Currency evaluation is very crucial from an economic viewpoint. The currency is believed to be the backbone and lifeblood of the economy of a nation. The economy is affected when anything happens to its currency. Although money is not an organic being, still its value varies with the society and its economic condition.

Be it the look or the purchasing power, the value of one Rupee in 1947 was quite different from one rupee today. The Indian rupee which was at par with the American currency i.e. USD then is now hovering around INR 72.00 against it. Our currency i.e. INR is experiencing large volatility in recent years.

Currency evaluation depends on a lot of factors that can affect the economy. Some of them are trade, inflation, employment, interest rates, growth rate, and geopolitical conditions, etc. The volatility of a currency can seriously affect the economic growth of a nation. Currency evaluation has become a national priority, a state of emergency, which impelled everyone one of us to think seriously. Hence, we must know some fundamental concepts relating to the valuation of currencies.

A currency:


Except for someone living in a cave on an undiscovered island, everyone uses currency or money. Each country has its currency. For examples: United States of America’s official currency is US Dollar or USD, Japan’s official currency is Yen, like that we have our rupee or INR. In Europe, a group of countries has a common currency i.e. Euro.

Meaning wise speaking, any form of money (coins, paper notes) that is in public circulation is called a currency. It is the ‘legal tender’ i.e. legally permitted to be used to obtain goods and services in a particular country. It is the medium of exchange, the basis for trade.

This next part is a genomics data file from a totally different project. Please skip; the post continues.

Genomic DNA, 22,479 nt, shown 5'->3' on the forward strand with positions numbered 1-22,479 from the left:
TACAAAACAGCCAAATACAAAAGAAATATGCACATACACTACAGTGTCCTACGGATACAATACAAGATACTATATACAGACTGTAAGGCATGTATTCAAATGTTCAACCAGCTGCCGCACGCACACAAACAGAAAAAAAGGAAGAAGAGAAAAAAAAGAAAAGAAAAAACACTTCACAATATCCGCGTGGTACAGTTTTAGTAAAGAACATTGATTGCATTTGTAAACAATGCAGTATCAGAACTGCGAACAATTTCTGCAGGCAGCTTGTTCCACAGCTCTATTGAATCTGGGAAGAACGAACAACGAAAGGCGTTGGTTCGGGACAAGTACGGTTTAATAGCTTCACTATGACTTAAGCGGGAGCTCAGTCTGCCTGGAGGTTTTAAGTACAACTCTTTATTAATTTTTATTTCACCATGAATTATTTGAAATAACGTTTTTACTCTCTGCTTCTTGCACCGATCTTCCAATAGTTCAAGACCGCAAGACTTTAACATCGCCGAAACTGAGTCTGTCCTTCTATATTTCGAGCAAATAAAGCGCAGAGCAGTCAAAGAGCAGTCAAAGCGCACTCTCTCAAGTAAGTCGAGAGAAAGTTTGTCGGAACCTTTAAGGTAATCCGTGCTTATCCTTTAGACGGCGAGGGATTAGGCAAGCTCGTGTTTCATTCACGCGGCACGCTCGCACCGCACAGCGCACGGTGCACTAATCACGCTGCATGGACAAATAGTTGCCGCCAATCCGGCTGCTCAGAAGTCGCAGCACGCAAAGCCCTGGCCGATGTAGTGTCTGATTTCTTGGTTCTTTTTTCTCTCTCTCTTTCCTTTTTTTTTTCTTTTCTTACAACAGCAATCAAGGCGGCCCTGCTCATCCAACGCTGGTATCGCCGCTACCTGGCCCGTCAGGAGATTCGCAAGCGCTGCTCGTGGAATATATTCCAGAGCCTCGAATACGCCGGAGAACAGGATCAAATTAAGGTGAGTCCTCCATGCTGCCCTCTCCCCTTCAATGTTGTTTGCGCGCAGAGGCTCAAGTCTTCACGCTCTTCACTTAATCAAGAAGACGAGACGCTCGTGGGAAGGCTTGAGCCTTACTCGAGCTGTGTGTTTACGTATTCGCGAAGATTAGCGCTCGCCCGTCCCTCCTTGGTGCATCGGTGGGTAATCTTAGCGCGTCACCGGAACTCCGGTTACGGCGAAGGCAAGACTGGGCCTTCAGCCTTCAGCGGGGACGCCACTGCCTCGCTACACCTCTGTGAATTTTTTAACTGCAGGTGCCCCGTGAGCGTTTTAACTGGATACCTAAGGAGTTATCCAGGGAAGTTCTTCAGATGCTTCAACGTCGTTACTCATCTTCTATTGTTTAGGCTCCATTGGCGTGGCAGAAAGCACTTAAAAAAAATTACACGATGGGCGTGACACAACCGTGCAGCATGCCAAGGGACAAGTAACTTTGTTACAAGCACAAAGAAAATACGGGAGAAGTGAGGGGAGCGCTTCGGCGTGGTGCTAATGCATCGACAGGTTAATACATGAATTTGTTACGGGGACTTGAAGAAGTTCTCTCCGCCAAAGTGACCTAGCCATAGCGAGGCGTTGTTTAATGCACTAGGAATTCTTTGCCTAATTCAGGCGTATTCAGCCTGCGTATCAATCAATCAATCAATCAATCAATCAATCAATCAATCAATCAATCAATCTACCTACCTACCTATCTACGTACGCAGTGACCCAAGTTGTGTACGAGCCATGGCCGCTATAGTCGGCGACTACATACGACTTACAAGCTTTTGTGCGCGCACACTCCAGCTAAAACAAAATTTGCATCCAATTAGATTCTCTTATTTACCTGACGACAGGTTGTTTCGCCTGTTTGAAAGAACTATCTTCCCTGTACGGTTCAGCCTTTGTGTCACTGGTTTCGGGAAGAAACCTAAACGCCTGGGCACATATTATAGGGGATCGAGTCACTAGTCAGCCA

Currency convertibility:

The ability to convert a currency to the value of any other currency is known as currency convertibility. It can be of three types, such as:

Fully convertible:

A currency is fully convertible when there is no restriction or intervention from any government or regulating authorities on its trading. For example, USD

Partially convertible: 

A currency is partially convertible when there is a central bank or government intervention. And they control the investment inflow and outflow of a nation. For example, INR


These are the currencies, which are not allowed to be converted internationally. Even they can not be converted by any individual or company in any manner. For example, Cuban Peso and North Korean Won, etc.

Conversion rate:

In every country, there is a foreign exchange market. The foreign exchange allows us to buy and sell different currencies. And the demand for different currencies is not equal. The rate, at which one currency retrieves another currency is popularly known as the conversion rate. Every day the conversion rate changes, according to the demand and supply of currencies.

Currency appreciation and depreciation:

Currency depreciation or weakening is the loss of value of a country’s currency to one or more foreign currencies. An improvement or strengthening in the value of a currency, on the other hand, is known as currency appreciation.


Causes of currency appreciation:

The value of a currency appreciates when there is an increased demand for that particular currency. The chief reasons behind this are, when:

  • A country’s exports are high, and buyers of those exports need the exporter’s currency to pay for their imports.
  • Better employment and higher per capita income, etc. in a country elevates the demand for its indigenous goods and services in its local market. And it results in enhancing the urge as well as the value of that country’s currency.
  • The country’s central bank raises interest rates with a perspective that there will be higher domestic savings in pursuit of higher interest rates.
  • The demand for the currency is pretty high in the foreign exchange market.
Causes of currency depreciation:

On the other hand, currency value depreciates for the following reasons, when:

  • There is a persistent adverse balance of trade and payments.
  • There is a prolonged state of hyperinflation.
  • There are heavy but cheaper imports.
  • There is an excess supply of exportable goods and foreign demand for the goods is highly price elastic.


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Faculty in Management GHITM, PURI, ODISHA


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